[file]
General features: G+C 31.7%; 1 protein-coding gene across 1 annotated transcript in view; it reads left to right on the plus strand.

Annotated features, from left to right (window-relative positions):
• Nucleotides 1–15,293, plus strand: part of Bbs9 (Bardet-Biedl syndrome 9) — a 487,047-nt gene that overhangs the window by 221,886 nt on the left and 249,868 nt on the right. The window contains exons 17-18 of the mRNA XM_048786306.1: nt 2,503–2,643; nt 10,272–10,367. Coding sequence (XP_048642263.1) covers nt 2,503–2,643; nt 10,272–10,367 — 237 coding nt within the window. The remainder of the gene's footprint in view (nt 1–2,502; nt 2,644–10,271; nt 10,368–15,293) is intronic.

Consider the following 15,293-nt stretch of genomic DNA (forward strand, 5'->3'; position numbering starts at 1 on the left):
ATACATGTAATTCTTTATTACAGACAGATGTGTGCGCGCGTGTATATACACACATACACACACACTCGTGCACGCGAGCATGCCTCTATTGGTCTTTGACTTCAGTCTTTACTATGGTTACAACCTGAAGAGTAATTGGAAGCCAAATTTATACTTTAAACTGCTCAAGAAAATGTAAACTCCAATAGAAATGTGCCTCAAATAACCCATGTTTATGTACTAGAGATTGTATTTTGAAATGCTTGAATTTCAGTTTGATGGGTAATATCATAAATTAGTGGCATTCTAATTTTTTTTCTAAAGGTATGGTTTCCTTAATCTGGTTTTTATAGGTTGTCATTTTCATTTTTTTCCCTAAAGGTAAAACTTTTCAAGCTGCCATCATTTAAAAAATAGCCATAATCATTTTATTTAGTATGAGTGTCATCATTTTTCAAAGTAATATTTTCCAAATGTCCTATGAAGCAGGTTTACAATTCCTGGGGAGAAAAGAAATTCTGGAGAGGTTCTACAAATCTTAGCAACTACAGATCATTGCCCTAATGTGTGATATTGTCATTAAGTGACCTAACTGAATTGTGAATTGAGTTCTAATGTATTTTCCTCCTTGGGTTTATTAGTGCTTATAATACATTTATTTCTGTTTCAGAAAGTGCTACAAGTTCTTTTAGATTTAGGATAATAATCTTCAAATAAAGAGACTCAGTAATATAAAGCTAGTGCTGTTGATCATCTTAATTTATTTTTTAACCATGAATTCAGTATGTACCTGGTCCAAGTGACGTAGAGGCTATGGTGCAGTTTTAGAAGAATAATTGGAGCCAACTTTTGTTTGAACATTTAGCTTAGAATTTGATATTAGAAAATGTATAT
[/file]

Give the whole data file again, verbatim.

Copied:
General features: G+C 31.7%; 1 protein-coding gene across 1 annotated transcript in view; it reads left to right on the plus strand.

Annotated features, from left to right (window-relative positions):
• Nucleotides 1–15,293, plus strand: part of Bbs9 (Bardet-Biedl syndrome 9) — a 487,047-nt gene that overhangs the window by 221,886 nt on the left and 249,868 nt on the right. The window contains exons 17-18 of the mRNA XM_048786306.1: nt 2,503–2,643; nt 10,272–10,367. Coding sequence (XP_048642263.1) covers nt 2,503–2,643; nt 10,272–10,367 — 237 coding nt within the window. The remainder of the gene's footprint in view (nt 1–2,502; nt 2,644–10,271; nt 10,368–15,293) is intronic.

Consider the following 15,293-nt stretch of genomic DNA (forward strand, 5'->3'; position numbering starts at 1 on the left):
ATACATGTAATTCTTTATTACAGACAGATGTGTGCGCGCGTGTATATACACACATACACACACACTCGTGCACGCGAGCATGCCTCTATTGGTCTTTGACTTCAGTCTTTACTATGGTTACAACCTGAAGAGTAATTGGAAGCCAAATTTATACTTTAAACTGCTCAAGAAAATGTAAACTCCAATAGAAATGTGCCTCAAATAACCCATGTTTATGTACTAGAGATTGTATTTTGAAATGCTTGAATTTCAGTTTGATGGGTAATATCATAAATTAGTGGCATTCTAATTTTTTTTCTAAAGGTATGGTTTCCTTAATCTGGTTTTTATAGGTTGTCATTTTCATTTTTTTCCCTAAAGGTAAAACTTTTCAAGCTGCCATCATTTAAAAAATAGCCATAATCATTTTATTTAGTATGAGTGTCATCATTTTTCAAAGTAATATTTTCCAAATGTCCTATGAAGCAGGTTTACAATTCCTGGGGAGAAAAGAAATTCTGGAGAGGTTCTACAAATCTTAGCAACTACAGATCATTGCCCTAATGTGTGATATTGTCATTAAGTGACCTAACTGAATTGTGAATTGAGTTCTAATGTATTTTCCTCCTTGGGTTTATTAGTGCTTATAATACATTTATTTCTGTTTCAGAAAGTGCTACAAGTTCTTTTAGATTTAGGATAATAATCTTCAAATAAAGAGACTCAGTAATATAAAGCTAGTGCTGTTGATCATCTTAATTTATTTTTTAACCATGAATTCAGTATGTACCTGGTCCAAGTGACGTAGAGGCTATGGTGCAGTTTTAGAAGAATAATTGGAGCCAACTTTTGTTTGAACATTTAGCTTAGAATTTGATATTAGAAAATGTATAT